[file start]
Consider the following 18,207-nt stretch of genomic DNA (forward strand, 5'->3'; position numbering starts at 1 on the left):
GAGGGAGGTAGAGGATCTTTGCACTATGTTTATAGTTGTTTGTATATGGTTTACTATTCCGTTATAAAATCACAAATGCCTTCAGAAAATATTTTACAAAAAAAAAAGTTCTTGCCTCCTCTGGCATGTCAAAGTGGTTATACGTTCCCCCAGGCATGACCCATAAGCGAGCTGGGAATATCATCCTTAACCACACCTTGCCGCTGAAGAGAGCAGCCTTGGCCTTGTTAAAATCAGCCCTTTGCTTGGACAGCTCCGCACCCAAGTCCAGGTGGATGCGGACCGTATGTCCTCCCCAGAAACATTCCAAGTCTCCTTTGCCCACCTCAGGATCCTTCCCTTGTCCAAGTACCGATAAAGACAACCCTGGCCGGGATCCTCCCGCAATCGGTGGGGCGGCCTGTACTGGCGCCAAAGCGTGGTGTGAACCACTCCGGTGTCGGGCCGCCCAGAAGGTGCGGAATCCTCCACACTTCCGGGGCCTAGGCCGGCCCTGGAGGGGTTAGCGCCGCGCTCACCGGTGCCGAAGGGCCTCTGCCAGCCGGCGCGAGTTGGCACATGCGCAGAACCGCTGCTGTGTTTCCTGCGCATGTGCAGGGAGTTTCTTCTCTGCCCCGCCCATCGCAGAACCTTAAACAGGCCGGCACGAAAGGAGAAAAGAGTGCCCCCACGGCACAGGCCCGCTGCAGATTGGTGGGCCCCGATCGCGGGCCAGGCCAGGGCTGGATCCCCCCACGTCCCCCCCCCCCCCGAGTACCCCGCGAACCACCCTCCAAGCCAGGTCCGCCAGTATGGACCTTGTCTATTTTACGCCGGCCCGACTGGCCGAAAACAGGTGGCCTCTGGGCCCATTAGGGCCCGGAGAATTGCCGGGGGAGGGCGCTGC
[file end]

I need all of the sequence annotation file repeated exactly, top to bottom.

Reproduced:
Consider the following 18,207-nt stretch of genomic DNA (forward strand, 5'->3'; position numbering starts at 1 on the left):
GAGGGAGGTAGAGGATCTTTGCACTATGTTTATAGTTGTTTGTATATGGTTTACTATTCCGTTATAAAATCACAAATGCCTTCAGAAAATATTTTACAAAAAAAAAAGTTCTTGCCTCCTCTGGCATGTCAAAGTGGTTATACGTTCCCCCAGGCATGACCCATAAGCGAGCTGGGAATATCATCCTTAACCACACCTTGCCGCTGAAGAGAGCAGCCTTGGCCTTGTTAAAATCAGCCCTTTGCTTGGACAGCTCCGCACCCAAGTCCAGGTGGATGCGGACCGTATGTCCTCCCCAGAAACATTCCAAGTCTCCTTTGCCCACCTCAGGATCCTTCCCTTGTCCAAGTACCGATAAAGACAACCCTGGCCGGGATCCTCCCGCAATCGGTGGGGCGGCCTGTACTGGCGCCAAAGCGTGGTGTGAACCACTCCGGTGTCGGGCCGCCCAGAAGGTGCGGAATCCTCCACACTTCCGGGGCCTAGGCCGGCCCTGGAGGGGTTAGCGCCGCGCTCACCGGTGCCGAAGGGCCTCTGCCAGCCGGCGCGAGTTGGCACATGCGCAGAACCGCTGCTGTGTTTCCTGCGCATGTGCAGGGAGTTTCTTCTCTGCCCCGCCCATCGCAGAACCTTAAACAGGCCGGCACGAAAGGAGAAAAGAGTGCCCCCACGGCACAGGCCCGCTGCAGATTGGTGGGCCCCGATCGCGGGCCAGGCCAGGGCTGGATCCCCCCACGTCCCCCCCCCCCCCGAGTACCCCGCGAACCACCCTCCAAGCCAGGTCCGCCAGTATGGACCTTGTCTATTTTACGCCGGCCCGACTGGCCGAAAACAGGTGGCCTCTGGGCCCATTAGGGCCCGGAGAATTGCCGGGGGAGGGCGCTGC